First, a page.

death-penaltyIs the death penalty still a bad idea? The Republican Party don't think so as they all cheered rapturously when candidate Gov. Rick Perry's record tally of sending 234 prisoners to their deaths was mentioned at a GOP debate last week. The question alone caused the audience to applaud and Perry had them eating out of his hand by promising more "ultimate justice." Sound politics as the previous record executioner from Texas made it all the way to the White House.
Luckily we don't live in Texas, where they own around 51 million guns (more than all of the European Union combined) and the Encyclopedia Britannica is banned because it contains a formula for making beer, however that hasn't prevented suggestions that we could benefit from some of their judicial wisdom, especially concerning the administration of the death penalty.
The issue was back in the headlines in early August when blogger Paul Staines started a campaign to get people to sign an e-petition to force Parliament to debate the issue. If 100,000 people sign by February next year it will trigger a debate in Parliament. So far 20,000 have signed and perhaps they have a point.
Steven Grisales, was a 21-year-old Argentinean student who was stabbed to death for asking people to stop throwing conkers at him. The people who killed him were pelting him with conkers for no reason, so it wasn't like he started throwing them at them and they stabbed him in self-defence, they provoked him and then murdered him. Is there a place in society for people like this?
A 15-year-old boy has appeared in court charged with the murder along with three other people, including a 19-year-old man and a 16-year-old girl. Everyone makes mistakes in their youth but is murder the sort of slip-up that society shouldn't forgive, and what sort of future contributions will this quartet of killers make to the society that is going to have to pay to rehabilitate them? That is if they are rehabilitated at all after spending a lengthy sentence in a crime school…I mean prison system which the Justice Secretary Kenneth Clarke explained fails to reform criminals. He also revealed that three quarters of adult rioters convicted for their illegal supermarket sweeps had previous convictions (although it is unclear whether they were custodial sentences.)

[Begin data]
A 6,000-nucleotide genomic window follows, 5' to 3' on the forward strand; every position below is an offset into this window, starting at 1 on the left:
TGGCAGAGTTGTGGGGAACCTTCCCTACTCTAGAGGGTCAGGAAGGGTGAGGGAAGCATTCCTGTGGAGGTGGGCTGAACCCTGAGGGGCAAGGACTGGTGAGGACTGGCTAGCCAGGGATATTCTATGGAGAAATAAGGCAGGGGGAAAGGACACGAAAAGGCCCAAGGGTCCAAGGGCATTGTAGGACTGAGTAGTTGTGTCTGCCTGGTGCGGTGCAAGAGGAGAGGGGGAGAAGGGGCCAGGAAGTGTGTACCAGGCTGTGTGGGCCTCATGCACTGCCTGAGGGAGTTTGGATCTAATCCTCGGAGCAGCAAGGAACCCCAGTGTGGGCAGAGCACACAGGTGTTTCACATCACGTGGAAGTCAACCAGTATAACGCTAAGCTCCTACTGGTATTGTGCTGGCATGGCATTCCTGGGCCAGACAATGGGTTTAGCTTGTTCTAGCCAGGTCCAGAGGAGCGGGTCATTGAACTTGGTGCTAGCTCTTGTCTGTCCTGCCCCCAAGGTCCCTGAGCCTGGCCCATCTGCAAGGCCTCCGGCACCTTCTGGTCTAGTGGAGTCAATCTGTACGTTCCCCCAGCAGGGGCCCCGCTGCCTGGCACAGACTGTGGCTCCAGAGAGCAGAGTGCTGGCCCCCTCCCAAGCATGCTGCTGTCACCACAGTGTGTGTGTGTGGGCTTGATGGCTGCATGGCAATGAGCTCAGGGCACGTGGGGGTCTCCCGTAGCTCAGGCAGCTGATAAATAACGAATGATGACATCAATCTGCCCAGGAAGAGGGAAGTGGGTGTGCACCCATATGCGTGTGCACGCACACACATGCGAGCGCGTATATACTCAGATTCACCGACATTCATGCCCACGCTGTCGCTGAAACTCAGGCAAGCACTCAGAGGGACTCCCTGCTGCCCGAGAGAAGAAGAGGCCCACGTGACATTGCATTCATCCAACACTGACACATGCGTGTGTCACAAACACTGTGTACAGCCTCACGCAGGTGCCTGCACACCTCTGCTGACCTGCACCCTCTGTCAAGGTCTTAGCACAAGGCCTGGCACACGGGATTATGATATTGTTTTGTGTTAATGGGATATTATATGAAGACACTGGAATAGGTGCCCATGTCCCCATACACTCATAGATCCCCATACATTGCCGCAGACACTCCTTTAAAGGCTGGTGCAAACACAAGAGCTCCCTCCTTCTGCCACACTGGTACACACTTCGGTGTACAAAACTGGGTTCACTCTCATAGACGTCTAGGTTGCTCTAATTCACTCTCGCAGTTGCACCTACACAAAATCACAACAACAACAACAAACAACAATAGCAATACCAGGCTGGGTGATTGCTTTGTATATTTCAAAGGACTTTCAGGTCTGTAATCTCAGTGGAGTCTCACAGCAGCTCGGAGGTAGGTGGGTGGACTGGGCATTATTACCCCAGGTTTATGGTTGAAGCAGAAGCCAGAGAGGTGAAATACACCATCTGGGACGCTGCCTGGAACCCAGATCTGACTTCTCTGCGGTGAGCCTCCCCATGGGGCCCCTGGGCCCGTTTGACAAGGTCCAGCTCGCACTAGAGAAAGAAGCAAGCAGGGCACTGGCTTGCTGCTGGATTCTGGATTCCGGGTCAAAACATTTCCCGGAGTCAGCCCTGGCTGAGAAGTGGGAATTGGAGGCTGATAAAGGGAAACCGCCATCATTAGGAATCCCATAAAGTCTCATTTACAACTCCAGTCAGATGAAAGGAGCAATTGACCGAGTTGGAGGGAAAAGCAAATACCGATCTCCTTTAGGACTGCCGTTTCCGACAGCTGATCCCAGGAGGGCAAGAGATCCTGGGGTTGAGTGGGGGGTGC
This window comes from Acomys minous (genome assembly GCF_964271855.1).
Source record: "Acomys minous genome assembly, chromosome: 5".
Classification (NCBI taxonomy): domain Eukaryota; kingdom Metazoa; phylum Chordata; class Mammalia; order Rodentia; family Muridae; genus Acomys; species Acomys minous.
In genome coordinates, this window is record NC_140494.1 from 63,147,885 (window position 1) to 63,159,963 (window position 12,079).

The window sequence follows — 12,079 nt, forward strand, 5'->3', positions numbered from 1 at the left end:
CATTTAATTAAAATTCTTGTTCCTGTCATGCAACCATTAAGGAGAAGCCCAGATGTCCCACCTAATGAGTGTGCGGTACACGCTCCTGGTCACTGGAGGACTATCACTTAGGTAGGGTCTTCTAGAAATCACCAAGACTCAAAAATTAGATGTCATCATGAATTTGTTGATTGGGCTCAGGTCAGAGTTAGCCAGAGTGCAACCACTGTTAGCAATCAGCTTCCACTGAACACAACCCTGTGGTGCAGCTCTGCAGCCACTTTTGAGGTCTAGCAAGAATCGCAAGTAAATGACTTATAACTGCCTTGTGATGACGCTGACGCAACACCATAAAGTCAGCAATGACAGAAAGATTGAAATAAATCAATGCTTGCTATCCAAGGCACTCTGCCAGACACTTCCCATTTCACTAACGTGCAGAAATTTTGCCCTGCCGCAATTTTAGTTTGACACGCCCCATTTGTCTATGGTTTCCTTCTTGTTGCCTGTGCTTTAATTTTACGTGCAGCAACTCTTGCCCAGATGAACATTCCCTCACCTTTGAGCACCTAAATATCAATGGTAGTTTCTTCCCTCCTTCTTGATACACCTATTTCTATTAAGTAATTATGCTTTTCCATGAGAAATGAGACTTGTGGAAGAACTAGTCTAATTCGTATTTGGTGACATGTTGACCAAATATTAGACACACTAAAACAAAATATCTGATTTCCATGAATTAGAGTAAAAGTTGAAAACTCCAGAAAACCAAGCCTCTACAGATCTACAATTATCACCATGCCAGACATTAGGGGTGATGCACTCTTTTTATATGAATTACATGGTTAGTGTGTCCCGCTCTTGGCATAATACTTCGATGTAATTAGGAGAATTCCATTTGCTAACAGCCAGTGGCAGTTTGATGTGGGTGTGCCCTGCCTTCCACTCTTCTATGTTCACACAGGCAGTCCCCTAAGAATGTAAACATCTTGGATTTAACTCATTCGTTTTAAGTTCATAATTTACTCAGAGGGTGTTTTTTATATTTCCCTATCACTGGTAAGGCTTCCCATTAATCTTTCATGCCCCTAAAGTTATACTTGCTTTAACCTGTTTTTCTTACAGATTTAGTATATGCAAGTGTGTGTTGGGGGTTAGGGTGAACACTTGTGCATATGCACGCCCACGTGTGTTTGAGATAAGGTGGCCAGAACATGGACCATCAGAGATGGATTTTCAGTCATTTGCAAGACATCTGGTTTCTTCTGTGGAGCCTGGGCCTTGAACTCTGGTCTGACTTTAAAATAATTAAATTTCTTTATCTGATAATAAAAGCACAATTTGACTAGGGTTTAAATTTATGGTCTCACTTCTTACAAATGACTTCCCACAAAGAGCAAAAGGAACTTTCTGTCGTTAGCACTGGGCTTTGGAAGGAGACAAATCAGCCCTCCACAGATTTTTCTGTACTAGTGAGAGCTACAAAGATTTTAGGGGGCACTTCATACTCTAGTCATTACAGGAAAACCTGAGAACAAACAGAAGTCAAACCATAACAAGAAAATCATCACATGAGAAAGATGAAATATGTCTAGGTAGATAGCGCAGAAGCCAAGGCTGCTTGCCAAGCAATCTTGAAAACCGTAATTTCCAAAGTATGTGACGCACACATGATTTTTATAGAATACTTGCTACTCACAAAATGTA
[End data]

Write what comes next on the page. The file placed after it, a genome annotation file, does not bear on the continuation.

Utilitarianism is the theory that the best course of action is the one that maximises the good in society, so laws should be formed that benefit the most people, therefore in an overcrowded, indebted country perhaps an eye for an eye makes more sense than the alternatives. While we're talking ethical theory, religion doesn't seem to provide the answers as most of the hang 'em high posse in Texas would describe themselves as Christians yet in the Gospel of Luke and the Gospel of Matthew, Jesus taught forgiveness and instructed his disciples to "turn the other cheek."
After the initial burst of publicity for the death penalty petition the campaign has ground to a halt with a rival petition, calling for the ban on the death penalty to be retained, gaining about 8,000 signatures more. Perhaps this is because it makes more sense when you consider the following points, with my additions in italics: '…that only 58 nations currently use capital punishment and they are mostly dicey dictatorships like Iran and China….the death penalty is un-retractable in incidents of miscarriages of justice so when the police make one of their innumerable cock-ups there's no way back… also the death penalty does not reduce crime or act as a deterrent. In the US states which practice capital punishment incidents of homicide are higher than US states which do not.'